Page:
COLUMBUS, Ohio (AP) — Some Ohio Democrats are exhibiting buyer’s remorse as the shine rapidly fades from Ted Strickland’s once-promising campaign against Republican U.S. Sen. Rob Portman.
The 75-year-old former governor had high name recognition and strong support from labor, earning him the backing of Democratic party leaders in his primary against 31-year-old Cincinnati Councilman P.G. Sittenfeld. Months later, Portman, 60, is comfortably ahead in opinion polls, and national Democrats are pulling millions of dollars in planned pro-Strickland ad spending out of the state.
Strickland’s cash-strapped campaign has been forced to cancel ads in several cities, focusing remaining resources in the critical Cleveland and Columbus markets.
“Stevie Wonder could have seen this coming,” said former Democratic congressman Dennis Eckart, who was critical of the state party taking sides in the Senate primary.
“There was so much money headed into Ohio, they were just going to re-run Ted’s failed re-election campaign against him. They didn’t even have to start from scratch; they just had to remind people,” Eckart said.
Democrats’ diminishing hopes and investment in Ohio come as their prospects may be dimming nationally of retaking the Senate, which would require picking up five seats, or four if they keep the White House, since the vice president casts tie-breaking votes.
The party also is pulling back in Florida, where incumbent Republican Sen. Marco Rubio looks strong. But Democrats are moving resources to North Carolina and Missouri, where it’s much cheaper to advertise and where Republican concerns are growing about lackluster campaigning by the GOP incumbents, Richard Burr and Roy Blunt.
Many Democrats across Ohio are cringing as Strickland’s prospects fade, wondering whether members of the Ohio Democratic Party’s old guard who backed a different candidate might have been right. A group from the 1980s era of popular former Gov. Richard Celeste, including Celeste himself, endorsed Sittenfeld.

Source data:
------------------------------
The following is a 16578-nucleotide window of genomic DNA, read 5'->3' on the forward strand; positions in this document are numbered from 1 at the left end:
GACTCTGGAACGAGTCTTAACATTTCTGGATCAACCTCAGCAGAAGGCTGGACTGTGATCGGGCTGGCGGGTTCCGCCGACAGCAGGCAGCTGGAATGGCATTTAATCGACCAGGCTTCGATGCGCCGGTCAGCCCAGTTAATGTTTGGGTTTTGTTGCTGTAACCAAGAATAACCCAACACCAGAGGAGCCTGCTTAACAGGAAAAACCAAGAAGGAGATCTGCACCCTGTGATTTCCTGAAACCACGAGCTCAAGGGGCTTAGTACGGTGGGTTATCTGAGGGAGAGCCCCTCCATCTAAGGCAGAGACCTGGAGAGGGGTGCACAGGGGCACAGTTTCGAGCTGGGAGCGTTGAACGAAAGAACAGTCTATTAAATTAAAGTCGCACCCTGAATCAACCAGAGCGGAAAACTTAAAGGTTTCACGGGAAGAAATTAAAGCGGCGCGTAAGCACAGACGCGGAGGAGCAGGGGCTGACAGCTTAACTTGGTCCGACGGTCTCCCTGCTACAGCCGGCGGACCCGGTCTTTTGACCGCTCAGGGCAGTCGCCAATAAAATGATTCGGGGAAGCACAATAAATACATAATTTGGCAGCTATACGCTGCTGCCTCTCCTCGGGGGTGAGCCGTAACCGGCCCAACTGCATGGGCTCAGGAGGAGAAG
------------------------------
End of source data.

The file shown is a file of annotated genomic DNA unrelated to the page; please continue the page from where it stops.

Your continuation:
Sittenfeld ran a primary that attacked Strickland on guns, a message that may yet be hurting the former governor with his Democratic base. And Sittenfeld badly lost the primary, vindicating Strickland’s champions within the party and raising the question of what chance he would have had against Portman anyway.
But Strickland detractors accurately predicted what came next: Republicans revisited the 2010 campaign Strickland lost to Republican John Kasich — the recessionary job losses, the tax increases and the draining of the rainy-day fund. Some $43 million in ads by outside groups — led by the billionaire Koch brothers’ Freedom Partners Action Fund — resurrect his governorship in grainy spots calling him a “job killer” who “made our lives harder.”
“Nothing that I and other people said took a genius to figure out,” said Gerald Austin, a Cleveland-area Democratic strategist who supported Sittenfeld. “The campaign would be about Ted Strickland being governor. And they basically had no money or very little money to fight back.”
Ohio Democratic Chairman David Pepper insists Strickland was and remains the party’s strongest weapon against Portman.
“Ohio TV viewers are seeing what a Citizens United-era campaign looks like,” Pepper said. “No Democrat besides LeBron James or John Glenn — except for Ted Strickland — would be within 10 points of Rob Portman after $40 million in attack ads.”
Besides Strickland’s sluggish fundraising — $6.6 million raised, compared to Portman’s $14 million — he’s made a couple of verbal gaffes, lost several key endorsements and suffered from a perception that he lacks Portman’s pace and passion.
Eckart conceded, too, that Portman’s campaign is “one of the best campaigns in the country right now,” having succeeded in portraying Portman as “more human than Mother Teresa” for his work against opiate addiction.
Austin believes Strickland’s lagging position may hurt Democratic presidential nominee Hillary Clinton in the battleground state, as those opting to support Portman decide whether to split their tickets or stick with Republican nominee Donald Trump.
Ticket-splitting has been increasingly rare in recent election cycles, however, and Strickland’s campaign says Democrats’ statewide coordinated campaign is better positioned than a GOP ground game suffering from divisions over Trump. Polls had Strickland down 17 points at this point in 2010, and he lost to Kasich by just 2 percentage points.
“There’s still a lot of race left to run,” said campaign spokesman David Bergstein. “No one knows Ohio better or is a stronger grassroots campaigner than Ted Strickland.”
AP Congressional Correspondent Erica Werner in Washington contributed to this report.